The same is true for large corporations, which have succumbed to the process of "creative destruction" at an ever-quickening rate since the 1980s. He notes that turnover among Fortune 500 companies jumped from 4 percent a year in the 1960s and '70s to 8 percent in the 1980s and continued to accelerate in the 1990s, so that by 2005 nearly three-quarters of the hundred largest companies in American had not existed in their current form in 1980. While not necessarily a bad thing, Schramm writes, it suggests an over-eagerness on the part of corporate managers to let the demands of capital markets prevail to the long-term detriment of the firm.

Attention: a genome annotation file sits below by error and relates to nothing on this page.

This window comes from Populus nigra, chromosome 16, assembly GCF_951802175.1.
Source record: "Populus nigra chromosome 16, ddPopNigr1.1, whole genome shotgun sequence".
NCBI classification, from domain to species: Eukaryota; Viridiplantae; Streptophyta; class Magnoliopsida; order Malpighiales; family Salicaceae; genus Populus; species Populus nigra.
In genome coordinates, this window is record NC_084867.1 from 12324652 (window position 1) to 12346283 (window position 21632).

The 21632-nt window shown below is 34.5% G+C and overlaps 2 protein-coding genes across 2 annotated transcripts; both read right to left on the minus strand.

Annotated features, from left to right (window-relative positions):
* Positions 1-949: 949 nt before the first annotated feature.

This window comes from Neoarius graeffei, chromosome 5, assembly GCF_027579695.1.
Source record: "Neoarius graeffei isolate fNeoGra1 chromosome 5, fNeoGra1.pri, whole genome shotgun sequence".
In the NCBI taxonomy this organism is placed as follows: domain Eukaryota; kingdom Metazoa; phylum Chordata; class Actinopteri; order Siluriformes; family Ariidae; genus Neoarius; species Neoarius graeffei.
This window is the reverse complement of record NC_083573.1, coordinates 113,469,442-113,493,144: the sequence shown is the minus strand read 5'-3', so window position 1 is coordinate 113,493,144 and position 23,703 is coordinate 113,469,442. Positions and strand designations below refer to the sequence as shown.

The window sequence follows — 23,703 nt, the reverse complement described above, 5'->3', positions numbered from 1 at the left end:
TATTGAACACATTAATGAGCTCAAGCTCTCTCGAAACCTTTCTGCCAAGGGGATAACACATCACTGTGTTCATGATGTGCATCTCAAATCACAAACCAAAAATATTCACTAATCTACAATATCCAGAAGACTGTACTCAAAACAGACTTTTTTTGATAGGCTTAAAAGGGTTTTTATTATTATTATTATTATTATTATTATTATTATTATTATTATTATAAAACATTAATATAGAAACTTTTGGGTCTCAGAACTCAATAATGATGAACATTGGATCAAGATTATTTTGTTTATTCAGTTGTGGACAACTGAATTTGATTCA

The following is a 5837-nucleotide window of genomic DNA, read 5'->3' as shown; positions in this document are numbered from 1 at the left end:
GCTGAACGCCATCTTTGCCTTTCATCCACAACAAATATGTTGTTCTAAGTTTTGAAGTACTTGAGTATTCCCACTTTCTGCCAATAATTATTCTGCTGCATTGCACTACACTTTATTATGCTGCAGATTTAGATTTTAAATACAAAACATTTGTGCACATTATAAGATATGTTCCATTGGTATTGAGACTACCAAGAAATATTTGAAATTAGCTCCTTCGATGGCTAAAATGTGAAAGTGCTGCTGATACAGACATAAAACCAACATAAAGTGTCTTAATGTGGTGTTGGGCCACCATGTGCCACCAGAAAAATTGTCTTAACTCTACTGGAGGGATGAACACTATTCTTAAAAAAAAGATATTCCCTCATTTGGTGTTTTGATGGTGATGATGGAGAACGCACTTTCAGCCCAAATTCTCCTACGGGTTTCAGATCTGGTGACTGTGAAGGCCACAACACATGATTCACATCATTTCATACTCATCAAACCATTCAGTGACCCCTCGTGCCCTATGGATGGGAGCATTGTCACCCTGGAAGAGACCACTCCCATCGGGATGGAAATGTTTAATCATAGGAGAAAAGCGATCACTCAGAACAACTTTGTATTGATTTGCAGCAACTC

To avoid that trap and make our emerging system of entrepreneurial capitalism more successful, we need to do a better job of balancing human capital, ideas, and financial capital. And key to that effort are corporate managers who understand the needs and culture of start-up firms, and entrepreneurs who appreciate the pressures under which corporate managers labor. Unfortunately, the sphere in which much of that training and acculturation should occur — America's colleges and universities is no longer as entrepreneurial as it once was. As perhaps only a parent with tuition bills to pay can, Schramm takes America's universities to task for feeding "social narcissism" and "displacing a sound general education" with "vocational training" courses and majors such as game design, alternative medicine, music therapy, teacher licensure, sports and leisure studies, and marine animal rescue. He then cites four areas in which American higher education has lost its way: the decline of science and engineering as fields of importance (China graduates six Ph.D.s in the sciences for every American receiving a similar degree); the creation of studies that yield uneducated graduates with an anti-business perspective; attempts to capitalize on R&D discoveries; and bloated bureaucracy and cost structures.